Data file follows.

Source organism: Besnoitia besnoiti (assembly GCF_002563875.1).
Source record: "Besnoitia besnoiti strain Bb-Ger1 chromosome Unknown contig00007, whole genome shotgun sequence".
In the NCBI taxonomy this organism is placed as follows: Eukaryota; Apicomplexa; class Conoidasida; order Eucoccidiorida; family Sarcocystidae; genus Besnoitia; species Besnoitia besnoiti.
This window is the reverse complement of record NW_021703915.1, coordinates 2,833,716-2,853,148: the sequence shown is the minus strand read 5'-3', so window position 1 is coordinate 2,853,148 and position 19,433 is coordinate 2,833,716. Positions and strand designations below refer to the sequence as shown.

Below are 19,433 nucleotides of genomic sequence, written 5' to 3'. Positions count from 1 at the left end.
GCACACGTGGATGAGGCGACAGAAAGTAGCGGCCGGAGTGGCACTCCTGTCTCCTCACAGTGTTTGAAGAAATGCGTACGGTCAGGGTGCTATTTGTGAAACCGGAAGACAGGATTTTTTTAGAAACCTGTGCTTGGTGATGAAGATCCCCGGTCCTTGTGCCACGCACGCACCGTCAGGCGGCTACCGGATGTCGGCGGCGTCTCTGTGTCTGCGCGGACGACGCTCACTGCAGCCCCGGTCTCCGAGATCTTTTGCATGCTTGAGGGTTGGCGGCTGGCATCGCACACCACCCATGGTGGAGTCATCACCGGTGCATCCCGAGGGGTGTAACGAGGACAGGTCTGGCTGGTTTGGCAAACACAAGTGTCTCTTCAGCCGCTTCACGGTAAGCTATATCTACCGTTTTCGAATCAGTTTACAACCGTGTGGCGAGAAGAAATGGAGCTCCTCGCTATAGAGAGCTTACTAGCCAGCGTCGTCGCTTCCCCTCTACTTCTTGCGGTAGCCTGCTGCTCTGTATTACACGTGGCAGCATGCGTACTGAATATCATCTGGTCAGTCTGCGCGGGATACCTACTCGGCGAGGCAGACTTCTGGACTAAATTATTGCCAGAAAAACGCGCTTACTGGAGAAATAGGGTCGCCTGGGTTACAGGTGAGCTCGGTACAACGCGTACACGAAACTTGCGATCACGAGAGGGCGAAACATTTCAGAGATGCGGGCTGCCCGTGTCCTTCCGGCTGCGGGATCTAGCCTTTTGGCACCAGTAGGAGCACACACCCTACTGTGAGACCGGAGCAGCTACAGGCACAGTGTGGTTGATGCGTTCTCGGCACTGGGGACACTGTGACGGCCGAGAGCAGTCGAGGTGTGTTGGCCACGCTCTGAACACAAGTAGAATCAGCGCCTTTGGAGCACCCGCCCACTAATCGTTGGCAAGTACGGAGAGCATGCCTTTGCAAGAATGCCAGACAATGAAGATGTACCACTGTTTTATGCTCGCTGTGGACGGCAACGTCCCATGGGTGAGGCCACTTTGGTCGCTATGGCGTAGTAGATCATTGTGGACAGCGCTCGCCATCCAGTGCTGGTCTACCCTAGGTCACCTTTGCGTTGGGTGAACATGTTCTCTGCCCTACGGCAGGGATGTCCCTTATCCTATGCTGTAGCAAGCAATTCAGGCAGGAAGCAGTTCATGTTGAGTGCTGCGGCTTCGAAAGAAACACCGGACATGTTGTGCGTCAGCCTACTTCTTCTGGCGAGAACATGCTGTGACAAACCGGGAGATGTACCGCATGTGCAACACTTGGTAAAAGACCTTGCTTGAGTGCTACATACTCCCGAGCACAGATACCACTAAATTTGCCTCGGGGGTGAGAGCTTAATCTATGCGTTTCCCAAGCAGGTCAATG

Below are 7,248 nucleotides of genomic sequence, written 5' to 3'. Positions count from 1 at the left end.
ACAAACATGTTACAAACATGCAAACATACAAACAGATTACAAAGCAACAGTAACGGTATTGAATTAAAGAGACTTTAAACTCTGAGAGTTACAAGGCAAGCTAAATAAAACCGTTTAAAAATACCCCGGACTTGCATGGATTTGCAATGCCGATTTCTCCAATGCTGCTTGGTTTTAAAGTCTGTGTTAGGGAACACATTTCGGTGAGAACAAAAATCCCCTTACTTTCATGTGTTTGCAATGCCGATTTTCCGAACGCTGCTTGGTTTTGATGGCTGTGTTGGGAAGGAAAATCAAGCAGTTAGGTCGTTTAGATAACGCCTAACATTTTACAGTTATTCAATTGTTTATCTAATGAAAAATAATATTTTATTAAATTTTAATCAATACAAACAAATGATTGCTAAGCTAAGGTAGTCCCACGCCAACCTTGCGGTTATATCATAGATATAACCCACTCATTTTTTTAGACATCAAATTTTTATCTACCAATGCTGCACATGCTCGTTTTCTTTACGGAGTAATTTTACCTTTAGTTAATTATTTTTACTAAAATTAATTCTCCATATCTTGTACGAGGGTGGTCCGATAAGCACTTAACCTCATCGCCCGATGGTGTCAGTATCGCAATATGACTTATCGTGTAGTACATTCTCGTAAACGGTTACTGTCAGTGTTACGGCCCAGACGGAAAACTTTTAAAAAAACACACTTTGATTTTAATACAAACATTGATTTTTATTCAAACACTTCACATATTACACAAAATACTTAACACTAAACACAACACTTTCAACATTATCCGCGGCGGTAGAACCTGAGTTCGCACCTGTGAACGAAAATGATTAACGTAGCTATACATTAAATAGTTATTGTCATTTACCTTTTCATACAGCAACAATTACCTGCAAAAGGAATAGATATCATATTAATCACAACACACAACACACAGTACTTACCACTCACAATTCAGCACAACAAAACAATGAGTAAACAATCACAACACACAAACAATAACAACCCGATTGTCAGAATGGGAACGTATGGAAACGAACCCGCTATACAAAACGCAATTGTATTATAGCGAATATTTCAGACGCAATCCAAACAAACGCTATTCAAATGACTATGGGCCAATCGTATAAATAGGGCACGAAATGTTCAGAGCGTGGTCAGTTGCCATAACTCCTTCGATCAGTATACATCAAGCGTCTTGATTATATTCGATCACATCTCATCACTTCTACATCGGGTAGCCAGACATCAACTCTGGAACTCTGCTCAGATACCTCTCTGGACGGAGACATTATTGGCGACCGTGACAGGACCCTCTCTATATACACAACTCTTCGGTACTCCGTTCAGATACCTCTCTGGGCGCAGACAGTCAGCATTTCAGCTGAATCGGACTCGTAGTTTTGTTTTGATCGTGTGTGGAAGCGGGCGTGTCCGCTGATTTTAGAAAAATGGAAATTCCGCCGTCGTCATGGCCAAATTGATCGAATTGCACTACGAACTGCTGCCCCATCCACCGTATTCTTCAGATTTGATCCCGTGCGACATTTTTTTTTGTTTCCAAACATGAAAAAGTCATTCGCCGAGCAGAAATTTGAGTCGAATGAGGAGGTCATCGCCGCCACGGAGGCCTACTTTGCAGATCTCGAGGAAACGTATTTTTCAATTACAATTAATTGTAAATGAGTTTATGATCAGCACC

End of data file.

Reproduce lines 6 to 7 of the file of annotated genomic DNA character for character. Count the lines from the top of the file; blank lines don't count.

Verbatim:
GCACACGTGGATGAGGCGACAGAAAGTAGCGGCCGGAGTGGCACTCCTGTCTCCTCACAGTGTTTGAAGAAATGCGTACGGTCAGGGTGCTATTTGTGAAACCGGAAGACAGGATTTTTTTAGAAACCTGTGCTTGGTGATGAAGATCCCCGGTCCTTGTGCCACGCACGCACCGTCAGGCGGCTACCGGATGTCGGCGGCGTCTCTGTGTCTGCGCGGACGACGCTCACTGCAGCCCCGGTCTCCGAGATCTTTTGCATGCTTGAGGGTTGGCGGCTGGCATCGCACACCACCCATGGTGGAGTCATCACCGGTGCATCCCGAGGGGTGTAACGAGGACAGGTCTGGCTGGTTTGGCAAACACAAGTGTCTCTTCAGCCGCTTCACGGTAAGCTATATCTACCGTTTTCGAATCAGTTTACAACCGTGTGGCGAGAAGAAATGGAGCTCCTCGCTATAGAGAGCTTACTAGCCAGCGTCGTCGCTTCCCCTCTACTTCTTGCGGTAGCCTGCTGCTCTGTATTACACGTGGCAGCATGCGTACTGAATATCATCTGGTCAGTCTGCGCGGGATACCTACTCGGCGAGGCAGACTTCTGGACTAAATTATTGCCAGAAAAACGCGCTTACTGGAGAAATAGGGTCGCCTGGGTTACAGGTGAGCTCGGTACAACGCGTACACGAAACTTGCGATCACGAGAGGGCGAAACATTTCAGAGATGCGGGCTGCCCGTGTCCTTCCGGCTGCGGGATCTAGCCTTTTGGCACCAGTAGGAGCACACACCCTACTGTGAGACCGGAGCAGCTACAGGCACAGTGTGGTTGATGCGTTCTCGGCACTGGGGACACTGTGACGGCCGAGAGCAGTCGAGGTGTGTTGGCCACGCTCTGAACACAAGTAGAATCAGCGCCTTTGGAGCACCCGCCCACTAATCGTTGGCAAGTACGGAGAGCATGCCTTTGCAAGAATGCCAGACAATGAAGATGTACCACTGTTTTATGCTCGCTGTGGACGGCAACGTCCCATGGGTGAGGCCACTTTGGTCGCTATGGCGTAGTAGATCATTGTGGACAGCGCTCGCCATCCAGTGCTGGTCTACCCTAGGTCACCTTTGCGTTGGGTGAACATGTTCTCTGCCCTACGGCAGGGATGTCCCTTATCCTATGCTGTAGCAAGCAATTCAGGCAGGAAGCAGTTCATGTTGAGTGCTGCGGCTTCGAAAGAAACACCGGACATGTTGTGCGTCAGCCTACTTCTTCTGGCGAGAACATGCTGTGACAAACCGGGAGATGTACCGCATGTGCAACACTTGGTAAAAGACCTTGCTTGAGTGCTACATACTCCCGAGCACAGATACCACTAAATTTGCCTCGGGGGTGAGAGCTTAATCTATGCGTTTCCCAAGCAGGTCAATG

Below are 7,248 nucleotides of genomic sequence, written 5' to 3'. Positions count from 1 at the left end.